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Industry employment

(Source: Employment Security Department)

Current industry employment statistics are available on the Labor area summaries page.

Pierce County total nonfarm employment looks to have bottomed out from the effects of the 2007 recession and appears poised to modestly expand in 2012. As of April 2011, there was an increase of 9,490 jobs over the year.

  • Pierce County had 265,300 nonfarm jobs on average in 2011, making it the state’s second largest labor market behind King County.
  • Most of the jobs in Pierce County are private sector jobs, which make up 78 percent of all total nonfarm jobs. Government employment accounts for the remaining 22 percent.
  • Retail and wholesale trade employment accounts for roughly 16 percent of all the total nonfarm jobs in Pierce County. Employment in this industry tends to track very well with population growth, but is most sensitive to changes in business cycle activity.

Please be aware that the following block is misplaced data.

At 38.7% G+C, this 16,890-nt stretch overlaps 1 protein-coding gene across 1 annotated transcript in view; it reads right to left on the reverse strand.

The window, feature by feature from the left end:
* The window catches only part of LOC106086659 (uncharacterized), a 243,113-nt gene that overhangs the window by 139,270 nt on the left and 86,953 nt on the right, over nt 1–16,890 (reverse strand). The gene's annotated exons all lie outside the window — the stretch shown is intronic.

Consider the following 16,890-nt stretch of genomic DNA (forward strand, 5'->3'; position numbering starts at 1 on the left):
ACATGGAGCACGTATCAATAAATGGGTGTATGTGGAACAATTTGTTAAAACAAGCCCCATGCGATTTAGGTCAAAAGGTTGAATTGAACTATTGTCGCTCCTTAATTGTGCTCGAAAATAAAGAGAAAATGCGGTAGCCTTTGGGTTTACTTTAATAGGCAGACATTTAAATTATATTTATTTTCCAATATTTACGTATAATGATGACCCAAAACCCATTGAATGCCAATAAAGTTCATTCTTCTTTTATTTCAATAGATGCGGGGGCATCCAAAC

For historical industry employment data, contact an economist.

Industry employment by age and gender

(Source: The Local Employment Dynamics)

The Local Employment Dynamics (LED) database, a joint project of state employment departments and the U.S. Census Bureau, matches state employment data with federal administrative data. Among the products is industry employment by age and gender. All workers covered by state unemployment insurance data are included; federal workers and non-covered workers, such as the self-employed, are not. Data are presented by place of work, not place of residence. Some highlights:

In 2010, the largest jobholder age group in Pierce County was the 45 to 54 age category, making up 23.7 percent of jobs across all industries. The next largest share is among persons aged 25 to 34 with 21.5 percent of jobs.

Males held 46.9 percent of jobs and females held 53.1 percent of jobs in 2010.

  • Male-dominated industries included mining (84.8 percent), construction (83.2 percent) and manufacturing (76.8 percent).